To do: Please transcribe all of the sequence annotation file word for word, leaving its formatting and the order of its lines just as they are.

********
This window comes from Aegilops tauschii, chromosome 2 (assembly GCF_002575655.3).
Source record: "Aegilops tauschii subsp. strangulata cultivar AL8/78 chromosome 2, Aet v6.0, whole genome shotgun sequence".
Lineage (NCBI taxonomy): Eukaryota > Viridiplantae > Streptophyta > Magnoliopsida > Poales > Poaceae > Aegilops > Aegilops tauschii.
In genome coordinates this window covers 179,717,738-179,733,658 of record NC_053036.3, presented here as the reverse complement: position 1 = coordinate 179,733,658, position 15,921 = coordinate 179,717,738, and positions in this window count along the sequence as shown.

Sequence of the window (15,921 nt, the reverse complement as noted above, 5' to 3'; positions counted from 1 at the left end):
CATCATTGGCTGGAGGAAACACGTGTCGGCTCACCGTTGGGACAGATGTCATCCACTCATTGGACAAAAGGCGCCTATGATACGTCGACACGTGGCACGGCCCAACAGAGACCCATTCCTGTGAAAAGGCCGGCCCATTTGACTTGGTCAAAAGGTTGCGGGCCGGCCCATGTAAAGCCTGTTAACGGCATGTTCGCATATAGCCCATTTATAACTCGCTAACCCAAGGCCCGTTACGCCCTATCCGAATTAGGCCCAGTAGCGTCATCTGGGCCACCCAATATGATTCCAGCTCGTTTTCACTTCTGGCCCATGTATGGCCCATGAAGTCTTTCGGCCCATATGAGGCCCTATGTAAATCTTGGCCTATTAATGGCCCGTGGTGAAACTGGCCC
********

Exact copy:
This window comes from Aegilops tauschii, chromosome 2 (assembly GCF_002575655.3).
Source record: "Aegilops tauschii subsp. strangulata cultivar AL8/78 chromosome 2, Aet v6.0, whole genome shotgun sequence".
Lineage (NCBI taxonomy): Eukaryota > Viridiplantae > Streptophyta > Magnoliopsida > Poales > Poaceae > Aegilops > Aegilops tauschii.
In genome coordinates this window covers 179,717,738-179,733,658 of record NC_053036.3, presented here as the reverse complement: position 1 = coordinate 179,733,658, position 15,921 = coordinate 179,717,738, and positions in this window count along the sequence as shown.

Sequence of the window (15,921 nt, the reverse complement as noted above, 5' to 3'; positions counted from 1 at the left end):
CATCATTGGCTGGAGGAAACACGTGTCGGCTCACCGTTGGGACAGATGTCATCCACTCATTGGACAAAAGGCGCCTATGATACGTCGACACGTGGCACGGCCCAACAGAGACCCATTCCTGTGAAAAGGCCGGCCCATTTGACTTGGTCAAAAGGTTGCGGGCCGGCCCATGTAAAGCCTGTTAACGGCATGTTCGCATATAGCCCATTTATAACTCGCTAACCCAAGGCCCGTTACGCCCTATCCGAATTAGGCCCAGTAGCGTCATCTGGGCCACCCAATATGATTCCAGCTCGTTTTCACTTCTGGCCCATGTATGGCCCATGAAGTCTTTCGGCCCATATGAGGCCCTATGTAAATCTTGGCCTATTAATGGCCCGTGGTGAAACTGGCCC